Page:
In Pakistan children as young as five are being forcibly married off as compensation for family and tribal disputes.  The custom known as ‘swara” is illegal but there were 180 reported cases in 2012 with many more cases remaining undetected.  The Sydney Morning Herald recently reported, “According to tradition, the compensation should end the dispute and bring the two warring families together in harmony.  In practice, however, the marriage only provides cover for revenge.  Swara girls become the targets of all anger and hatred in their new home. They are often bitten, emotionally tortured, and sometimes raped by other men in the family. They are made to suffer for a crime they did not commit.”  Read more…

SOLWODI Newsletter

Posted in August 6th, 2013

SOLWODI Newsletter No 96, June 2013

SOLWODI stands for Standing with Women in Distress.  In their latest Newsletter contains article on how SOLWODI is trying to make a difference including their efforts in Berlin to urge the implementation of EU Human Rights Convention Against Human Trafficking and their involvement in Munich with the Info Bus Project.  The Info Bus Project offers concrete advice and assistance which comes to the people.  The Newsletter also contains an article on being a women in Columbia.  Read more…

The Demand Side of Sex Trafficking

Posted in August 6th, 2013

Media Representations of Women and Men in Australia

Professor Bob Pease is from the  School of Heath and Social Development at Deakin University.  His research interests are in the fields of critical masculinity studies and critical social work practice. In the former area his specific research focus is on men’s violence against women and cross-cultural and global perspectives on men and masculinities.  His article entitled The Sex Factor: Media Representations of Women and Men in Australia appeared in the Centre for Citizenship and Globilization Research Papers December 2013 issue.  In this paper he argues that the media has a public role to play in fostering discussion about why men purchase sex.   He concludes this article by challenging readers to ‘pressure the media to raise awareness of the demand side of prostitution and sexual exploitation and the role that men can play in challenging it.”  Read more….

Education Resource Now On-line

Posted in July 30th, 2013

Resource for Secondary School Teachers

The ACRATH Education Resource is now on-line.

This educational resource has been prepared to assist  secondary school teachers in educating and raising consciousness about the issue of human trafficking.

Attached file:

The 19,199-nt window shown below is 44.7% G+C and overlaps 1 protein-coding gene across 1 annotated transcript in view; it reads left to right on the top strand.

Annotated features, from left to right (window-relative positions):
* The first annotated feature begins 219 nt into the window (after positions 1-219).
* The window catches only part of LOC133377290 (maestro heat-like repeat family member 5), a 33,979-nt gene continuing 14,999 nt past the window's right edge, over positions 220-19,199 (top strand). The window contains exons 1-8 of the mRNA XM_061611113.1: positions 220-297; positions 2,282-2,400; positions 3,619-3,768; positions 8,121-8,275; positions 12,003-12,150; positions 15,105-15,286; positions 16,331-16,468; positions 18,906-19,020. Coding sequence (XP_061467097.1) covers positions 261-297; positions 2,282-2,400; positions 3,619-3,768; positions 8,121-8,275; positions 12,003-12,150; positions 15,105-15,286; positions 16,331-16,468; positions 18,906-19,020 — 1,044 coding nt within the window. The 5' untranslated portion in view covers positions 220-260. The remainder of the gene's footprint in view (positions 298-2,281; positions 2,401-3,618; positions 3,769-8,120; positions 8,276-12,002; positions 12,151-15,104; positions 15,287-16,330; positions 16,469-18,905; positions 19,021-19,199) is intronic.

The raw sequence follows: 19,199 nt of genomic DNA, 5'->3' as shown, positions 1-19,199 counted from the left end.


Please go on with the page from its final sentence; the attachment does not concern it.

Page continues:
Developed as 4-step process for teaching about human trafficking: Introduction – Information – Recognition – Action, each step in the process is crucial and requires completion as students move through the learning cycle to a deepened understanding of the issue of modern day slavery and a commitment to action.

Click here to access the education resource

Slavery Here in Australia

Posted in July 27th, 2013

Woman Held in Domestic Servitude

The Saturday AM program on ABC Radio has reported that a Filipino woman who was held in domestic servitude is speaking in an effort to help others who are still trapped in similar conditions.  The woman came to Australia because she was promised a job as a live-in housekeep for a foreign diplomat.  In speaking of her treatment the woman said ” I was treated like a prison.  I’m not allowed to talk, I’m not allowed to go out, even throwing out the rubbish.”  She was not given a bed to sleep on, her passport was confiscated and she was paid no wages.  She eventually escaped with the help of her embassy and the Australian Federal Police.  Australian courts will now decide if this situation of labour exploitation was in fact modern day slavery using new laws passed by the Australian Parliament in February 2013.

Click here to read  the ABC Radio report transcript.

 A Threat Assessment

A 2013 UNODC (United Nationas Office of Drugs and Crime) report notes that rapid economic and social development in East Asia and the Pacific over recent decades has been accompanied by the development of criminal enterprises.  Four of the twelve illicit trade flows involves human beings.  “Human trafficking and migrant smuggling are still high profit-low risk crimes where conviction rates are far too low.  Efforts to solve these problems must be embedded in a wider migration and development policy framework.”

Download a copy of the UNODC report here.

(C) 2011 ACRATH Inc - Australian Catholic Religious Against Trafficking in Humans